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See Inside Scientific American Mind Volume 23, Issue 4

Creativity Predicts a Longer Life

The trait of openness improves health through creativity
people with umbrellas laughing at high winds



BARRY LEWIS Corbis

Researchers have long been studying the connection between health and the five major personality traits: agreeableness, extraversion, neuroticism, openness and conscientiousness. A large body of research links neuroticism with poorer health and conscientiousness with superior health. Now openness, which measures cognitive flexibility and the willingness to entertain novel ideas, has emerged as a lifelong protective factor. The linchpin seems to be the creativity associated with the personality trait—creative thinking reduces stress and keeps the brain healthy.

A study published in the June issue of the Journal of Aging and Health found that higher openness predicted longer life, and other studies this year have linked that trait with lower metabolic risk, higher self-rated health and more appropriate stress response.

The June study sought to determine whether specific aspects of openness better predicted survival rates than overall openness, using data on more than 1,000 older men collected between 1990 and 2008. The researchers found that only creativity—not intelligence or overall openness—decreased mortality risk. One possible reason creativity is protective of health is because it draws on a variety of neural networks within the brain, says study author Nicholas Turiano, now at the University of Rochester Medical Center. “Individuals high in creativity maintain the integrity of their neural networks even into old age,” Turiano says—a notion supported by a January study from Yale University that correlated openness with the robustness of study subjects' white matter, which supports connections between neurons in different parts of the brain.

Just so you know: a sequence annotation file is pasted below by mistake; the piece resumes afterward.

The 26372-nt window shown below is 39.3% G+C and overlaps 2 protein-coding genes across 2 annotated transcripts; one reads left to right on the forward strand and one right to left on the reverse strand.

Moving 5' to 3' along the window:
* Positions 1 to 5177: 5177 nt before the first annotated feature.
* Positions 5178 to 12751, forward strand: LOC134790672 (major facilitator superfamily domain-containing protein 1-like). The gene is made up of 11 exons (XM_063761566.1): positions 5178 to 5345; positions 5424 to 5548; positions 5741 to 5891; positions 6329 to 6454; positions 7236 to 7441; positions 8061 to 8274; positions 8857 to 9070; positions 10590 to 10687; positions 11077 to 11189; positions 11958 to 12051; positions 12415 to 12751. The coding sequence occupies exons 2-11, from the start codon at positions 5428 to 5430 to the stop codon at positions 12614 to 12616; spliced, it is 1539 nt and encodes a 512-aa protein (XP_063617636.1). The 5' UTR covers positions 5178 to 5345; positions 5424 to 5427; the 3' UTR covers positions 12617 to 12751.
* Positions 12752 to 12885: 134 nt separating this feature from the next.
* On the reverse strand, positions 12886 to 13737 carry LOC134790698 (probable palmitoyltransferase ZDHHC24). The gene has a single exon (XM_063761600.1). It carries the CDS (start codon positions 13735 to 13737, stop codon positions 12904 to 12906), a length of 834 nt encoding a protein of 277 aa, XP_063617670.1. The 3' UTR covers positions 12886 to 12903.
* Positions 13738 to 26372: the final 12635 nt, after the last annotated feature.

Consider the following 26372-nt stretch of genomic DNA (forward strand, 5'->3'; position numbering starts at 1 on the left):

Because the brain is the command center for all bodily functions, exercising it helps all systems to continue running smoothly. “Keeping the brain healthy may be one of the most important aspects of aging successfully—a fact shown by creative persons living longer in our study,” Turiano says.

He also cites creative people's ability to handle stress—they tend not to get as easily flustered when faced with an emotional or physical hurdle. Stress is known to harm overall health, including cardiovascular, immune and cognitive systems. “Creative people may see stressors more as challenges that they can work to overcome rather than as stressful obstacles they can't overcome,” Turiano says. Although studies thus far have looked at those who are naturally open-minded, the results suggest that practicing creative-thinking techniques could improve anyone's health by lowering stress and exercising the brain.

This article was originally published with the title "Open Mind, Longer Life."

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